If the nasal mucous membranes dry out, the protective function of the nose is impaired. A dry nose can, therefore, increase susceptibility to pathogens. Chronic inflammation of the nasal mucosa can occur. Chronic wounds and even a hole in the nasal septum can also develop. Therefore, preventive measures should be taken to prevent the nasal mucous membranes from drying out.

Causes of dry nasal mucosa

Dry nasal mucosa can have various causes:

  • One of the leading causes of a dry nose is dry air, often caused by heating or air conditioning.
  • In addition, heavy exposure to smoke or dust in the air can dry out the mucous membranes.
  • A cold or an allergic cold can also promote a dry nose.
  • In addition, regular use of decongestant nasal sprays or certain medications can also dry out the mucous membrane.
  •  Dry nasal mucosa is also not uncommon during menopause.
  • In addition, mechanical irritation, such as nose picking, can promote a dry nose.
  • In rare cases, serious illnesses, such as a disrupted function of the thyroid gland, cause a dry nose.

Dry nose: 10 tips and home remedies

To support the self-cleaning mechanism of the nose, it is essential to keep the nasal mucosa moist at all times and to regenerate any damaged nasal mucosa. If a cold is imminent, you should immediately take appropriate measures to moisten the nose and care for the mucous membrane. But what do you do against a dry nose?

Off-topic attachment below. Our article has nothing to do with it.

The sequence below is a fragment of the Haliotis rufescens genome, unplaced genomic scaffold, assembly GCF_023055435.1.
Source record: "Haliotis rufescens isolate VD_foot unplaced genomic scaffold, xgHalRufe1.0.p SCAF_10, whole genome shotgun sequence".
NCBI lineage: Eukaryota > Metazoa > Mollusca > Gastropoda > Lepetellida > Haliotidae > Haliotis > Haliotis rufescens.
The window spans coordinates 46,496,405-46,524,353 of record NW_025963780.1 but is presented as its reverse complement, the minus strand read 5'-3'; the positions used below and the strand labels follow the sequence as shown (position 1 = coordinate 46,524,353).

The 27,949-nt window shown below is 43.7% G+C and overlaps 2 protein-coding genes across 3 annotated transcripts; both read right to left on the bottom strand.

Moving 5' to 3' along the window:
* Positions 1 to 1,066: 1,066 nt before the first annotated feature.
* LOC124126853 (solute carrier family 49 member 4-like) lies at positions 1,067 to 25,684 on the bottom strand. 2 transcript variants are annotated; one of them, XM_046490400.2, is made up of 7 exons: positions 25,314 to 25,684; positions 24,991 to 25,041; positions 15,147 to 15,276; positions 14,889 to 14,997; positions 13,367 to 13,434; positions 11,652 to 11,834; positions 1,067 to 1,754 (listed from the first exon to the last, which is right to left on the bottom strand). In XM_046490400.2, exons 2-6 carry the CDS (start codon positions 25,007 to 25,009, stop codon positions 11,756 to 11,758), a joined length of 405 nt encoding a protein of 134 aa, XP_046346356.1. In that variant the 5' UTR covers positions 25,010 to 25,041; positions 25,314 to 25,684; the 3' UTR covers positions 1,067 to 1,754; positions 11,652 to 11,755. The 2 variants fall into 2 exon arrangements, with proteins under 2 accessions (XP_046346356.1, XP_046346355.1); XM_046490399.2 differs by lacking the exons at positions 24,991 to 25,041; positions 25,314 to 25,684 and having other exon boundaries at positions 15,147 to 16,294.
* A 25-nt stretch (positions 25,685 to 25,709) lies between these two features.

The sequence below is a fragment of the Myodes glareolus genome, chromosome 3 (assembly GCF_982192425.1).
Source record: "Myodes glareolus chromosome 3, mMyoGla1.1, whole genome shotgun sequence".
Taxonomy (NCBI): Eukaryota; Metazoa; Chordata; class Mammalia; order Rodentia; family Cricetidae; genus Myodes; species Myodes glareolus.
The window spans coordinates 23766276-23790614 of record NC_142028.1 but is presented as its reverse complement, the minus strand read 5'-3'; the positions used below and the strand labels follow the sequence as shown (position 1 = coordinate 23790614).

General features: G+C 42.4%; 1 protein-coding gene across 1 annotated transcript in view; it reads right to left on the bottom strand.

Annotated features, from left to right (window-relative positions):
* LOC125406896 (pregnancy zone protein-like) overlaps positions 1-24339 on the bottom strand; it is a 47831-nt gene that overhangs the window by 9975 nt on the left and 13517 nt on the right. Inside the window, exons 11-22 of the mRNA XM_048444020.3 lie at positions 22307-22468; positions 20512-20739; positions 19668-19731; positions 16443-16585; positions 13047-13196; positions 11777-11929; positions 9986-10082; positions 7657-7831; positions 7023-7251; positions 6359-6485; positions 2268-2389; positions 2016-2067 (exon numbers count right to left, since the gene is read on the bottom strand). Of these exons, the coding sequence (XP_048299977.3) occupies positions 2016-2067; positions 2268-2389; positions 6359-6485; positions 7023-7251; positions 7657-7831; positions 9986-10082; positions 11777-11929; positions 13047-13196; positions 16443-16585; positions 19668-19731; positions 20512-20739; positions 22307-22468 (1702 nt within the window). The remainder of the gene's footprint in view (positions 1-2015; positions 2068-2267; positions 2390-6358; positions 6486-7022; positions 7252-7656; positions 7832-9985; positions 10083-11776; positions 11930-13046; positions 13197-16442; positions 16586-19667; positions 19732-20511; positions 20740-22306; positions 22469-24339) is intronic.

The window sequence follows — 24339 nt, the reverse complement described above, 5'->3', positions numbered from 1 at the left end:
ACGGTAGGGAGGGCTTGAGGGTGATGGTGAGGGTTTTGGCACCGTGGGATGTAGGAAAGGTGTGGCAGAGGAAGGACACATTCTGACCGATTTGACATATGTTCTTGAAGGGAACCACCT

First, one should avoid triggering factors such as air conditioning and smoky and dusty environments. In addition, the following tips can help to care for the nasal mucosa:

  1. Ensure there is enough humidity in the rooms, for example, by placing a bowl of water on the heater or hanging a damp towel over the heater.
  2. nasal rinse can also be beneficial, flushing out dirt or pathogens that have gotten into the nose. A nasal douche can be used for this. Saltwater mixtures are used for rinsing, which are often additionally enriched with certain minerals. If you make the solution yourself, it is best to boil a teaspoon of salt in half a litre of water and then allow the solution to cool to room temperature.
  3. Alternatively, you can use a cotton ball soaked in saline solution and hold it in each nostril for about half a minute.
  4. Inhalation is also considered an effective home remedy. To do this, hot water that is enriched with either salt or sage is used.
  5. A nasal spray with seawater or essential oils is also suitable for moisturizing the mucous membranes. The active ingredients dexpanthenol or hyaluronic acid are exceptionally caring.
  6. In addition, decongestant nasal sprays can also be used for inflamed nasal mucosa. This not only moistens the nasal mucosa but also has an anti-inflammatory effect and supports the function of the cilia. The mucous membrane swells, and breathing through the nose is possible again. However, decongestant sprays should never be used for more than a week, as this can lead to nasal spray addiction.
  7. Special ointments or oils for moistening the nasal mucosa are available in pharmacies.
  8. You can also put a few drops of sesame, olive, or petroleum jelly in your nostrils and massage the fat well.
  9. Plants can also help to improve the indoor climate and increase humidity.
  10. Drink plenty, especially water and tea. This helps to moisten the nasal mucosa.